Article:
Musings

What Wearing The Same Dress For A Year Really Taught Me

What Wearing The Same Dress For A Year Really Taught Me - Jessica Bohme
Written by Jessica Boehme

When I started the experiment of wearing the same dress for a year, I felt the need to let go of caring about my outfit. I have always loved fashion but I was also well aware of the ecological and social problems it can cause.

So I made the decision to do something about it.

Little did I know that I had no idea about the implications this would have on my life.

For a year, I have written and talked about the benefits of wearing the same dress. Next to saving money, what I enjoyed was light traveling and having more time for other important stuff.

Instead of listing all the benefits though, I want to talk about the real essence of the project.

Fashion history.

Why was fashion even invented? What was it good for?

At first glance, fashion can seem superficial.

But what became clear to me during the year was that the meaning of fashion goes way beyond its external appearance.

It offers a wealth of sociological and cultural insights. It reveals the dominating beliefs and thoughts of generations. An easy-to-grasp example is gender roles. When inequality was an issue, women weren’t allowed to wear pants. Coco Chanel was one of the first designers to promote pants for women all the way back in the 1920s. It was a time when it wasn’t just women’s fashion that became emancipated, but their lives in general.

Since the middle of the eighteenth century, fashion had been an issue of increasing importance, especially in the upper class. This privileged part of society were the only ones who were able to afford the costumes made of fine materials. It was not until the middle of the 20th century that fashion became accessible to a larger social class.

Industrial mass production made it accessible to the wider society. 

Fashion today.

Today, fashion has taken on more meaning than just where one sits in the social ladder.

Its meaning encompasses our identity, how we communicate to others and how we relate to our clothes. It’s about the how and where it was made. And under what conditions. Fashion is not just our outfit; the garments with which we step on the street, but also, its accessories, like the takeaway coffee cup we hold in our hands. And how the coffee in it was roasted.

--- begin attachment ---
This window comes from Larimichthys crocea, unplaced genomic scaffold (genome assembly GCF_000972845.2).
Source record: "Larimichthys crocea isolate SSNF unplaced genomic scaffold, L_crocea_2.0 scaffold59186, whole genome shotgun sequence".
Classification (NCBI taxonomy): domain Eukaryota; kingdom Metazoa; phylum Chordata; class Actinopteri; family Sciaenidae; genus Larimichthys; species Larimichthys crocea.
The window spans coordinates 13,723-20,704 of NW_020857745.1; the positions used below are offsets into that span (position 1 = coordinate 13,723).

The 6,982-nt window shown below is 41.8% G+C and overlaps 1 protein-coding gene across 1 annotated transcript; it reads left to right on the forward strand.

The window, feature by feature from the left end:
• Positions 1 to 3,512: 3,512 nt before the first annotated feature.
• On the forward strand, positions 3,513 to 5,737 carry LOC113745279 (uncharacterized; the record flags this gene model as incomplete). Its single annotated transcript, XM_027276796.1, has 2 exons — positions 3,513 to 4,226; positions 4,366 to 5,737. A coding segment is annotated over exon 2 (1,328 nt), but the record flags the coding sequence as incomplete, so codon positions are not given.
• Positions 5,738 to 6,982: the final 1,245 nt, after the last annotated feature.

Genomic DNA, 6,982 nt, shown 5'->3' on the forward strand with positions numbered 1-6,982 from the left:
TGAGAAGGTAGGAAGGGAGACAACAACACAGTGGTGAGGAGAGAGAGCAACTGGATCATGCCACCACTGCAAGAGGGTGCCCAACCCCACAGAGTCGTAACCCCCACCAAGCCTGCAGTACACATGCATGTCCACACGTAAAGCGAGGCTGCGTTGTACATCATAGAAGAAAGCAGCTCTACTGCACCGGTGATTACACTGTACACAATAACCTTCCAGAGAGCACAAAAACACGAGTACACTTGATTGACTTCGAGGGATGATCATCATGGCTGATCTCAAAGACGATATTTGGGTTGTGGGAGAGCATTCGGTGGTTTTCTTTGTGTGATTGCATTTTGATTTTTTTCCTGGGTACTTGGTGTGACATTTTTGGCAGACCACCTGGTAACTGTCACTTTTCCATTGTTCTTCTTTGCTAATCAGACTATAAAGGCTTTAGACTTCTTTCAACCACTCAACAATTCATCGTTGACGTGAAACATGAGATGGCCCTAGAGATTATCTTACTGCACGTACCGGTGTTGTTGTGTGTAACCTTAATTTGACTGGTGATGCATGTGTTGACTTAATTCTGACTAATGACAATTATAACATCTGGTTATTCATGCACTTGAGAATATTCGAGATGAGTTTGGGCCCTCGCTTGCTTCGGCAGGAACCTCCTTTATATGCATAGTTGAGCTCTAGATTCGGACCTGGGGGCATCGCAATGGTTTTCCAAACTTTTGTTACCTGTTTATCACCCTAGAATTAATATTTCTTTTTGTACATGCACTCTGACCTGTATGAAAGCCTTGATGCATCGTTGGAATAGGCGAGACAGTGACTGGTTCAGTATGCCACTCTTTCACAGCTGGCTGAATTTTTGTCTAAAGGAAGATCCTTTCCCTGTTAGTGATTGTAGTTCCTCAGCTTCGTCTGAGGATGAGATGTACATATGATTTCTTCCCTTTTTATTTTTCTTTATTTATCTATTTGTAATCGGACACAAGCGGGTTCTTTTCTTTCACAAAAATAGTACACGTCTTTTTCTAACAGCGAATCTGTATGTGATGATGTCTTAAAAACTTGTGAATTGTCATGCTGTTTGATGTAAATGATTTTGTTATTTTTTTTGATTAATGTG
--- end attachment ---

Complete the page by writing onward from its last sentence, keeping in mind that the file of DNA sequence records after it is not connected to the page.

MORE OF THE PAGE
Fashion is about the bike or car we ride and in which restaurant we eat.

Fashion is whether we eat vegan or raw or carbohydrate-free.

Fashion is where we decide to go out; it’s what we decide to read. It’s whether we drink alcohol or not, whether we are Buddhist or decide to practice yoga.

It’s whether we decide to have tattoos or not.

All these seemingly little decisions are important because they represent us – individually and as a society. Because we talk about it and we judge other people by it. And on the flipside, we’re also being judged by other people on our fashion decisions.

Fashion is about appearances, yes. But it’s more than that. It’s about revealing our personality to the external world and expressing who we are.

Throughout our life, we ponder existentialism: What should I do with my life? Who am I? How do I want to live?

Such questions are not trivialities – we are constantly concerned by them.

Day 196 of 365 days in one dress.

A post shared by Jess (@boehme_jess) on

And through our “fashion” decisions, we can learn so much more about ourselves. Fashion gives you a glimpse of what you are and what you want.

It is an essential part of life.

So even though I was wearing the same dress for a year, fashion was still very important to me.

Because through fashion, I share my lifestyle – and my lifestyle is fashion.

The pitfalls of fashion as a lifestyle

As fashion is a lifestyle, I asked myself, what remains?

What is left if every aspect of our life is fashion?

Because fashion has a high degree of standardization, the fashion world propagates diversity and eventually irons it out again. Trends are for the masses and not for the individual.

Fashion can become so powerful that it is no longer a matter of whether the clothing fits the body, but how the body can be adapted to the clothing.

Essentially, fashion and lifestyles focus on what happens on the outside – but its influenced by what’s on the inside.

After a year in the same dress and finally becoming free of my outfit as an extension of me and my lifestyle, I had an epiphany about fashion: it’s about balance.

Jessica Boehme - wearing the same dress for 365 days eco fashion challenge

Balance is the solution.

It’s an answer that makes it hard. Not just for me, but for most people who love to follow strategies and advice. Balance is nothing we can learn from others.

Balance is individualistic. It emphasizes to follow one’s own needs, wants and ideas.

But isn’t that what fashion should be about?

With all the meaning fashion has – both overtly and subtly – wearing the same dress can easily be thought of as a lack of possibilities. For me, it opened up more possibilities than I had ever considered before. It was the perfect way to express myself, my ideals, and my ideas – without getting wrapped up with society’s expectations.

Wearing the same dress for a year became my expression, it became my lifestyle, it became my interpretation of fashion.

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About the author

Jessica Boehme

Jessica is doing her PhD abut the connection of inner transformation, sustainability, and digitalisation. For the past four years she did scientific and lifestyle projects connected to this topic. She writes about changing the world and how to turn a sustainable lifestyle into an art form: unique, unconventional, self-determined.

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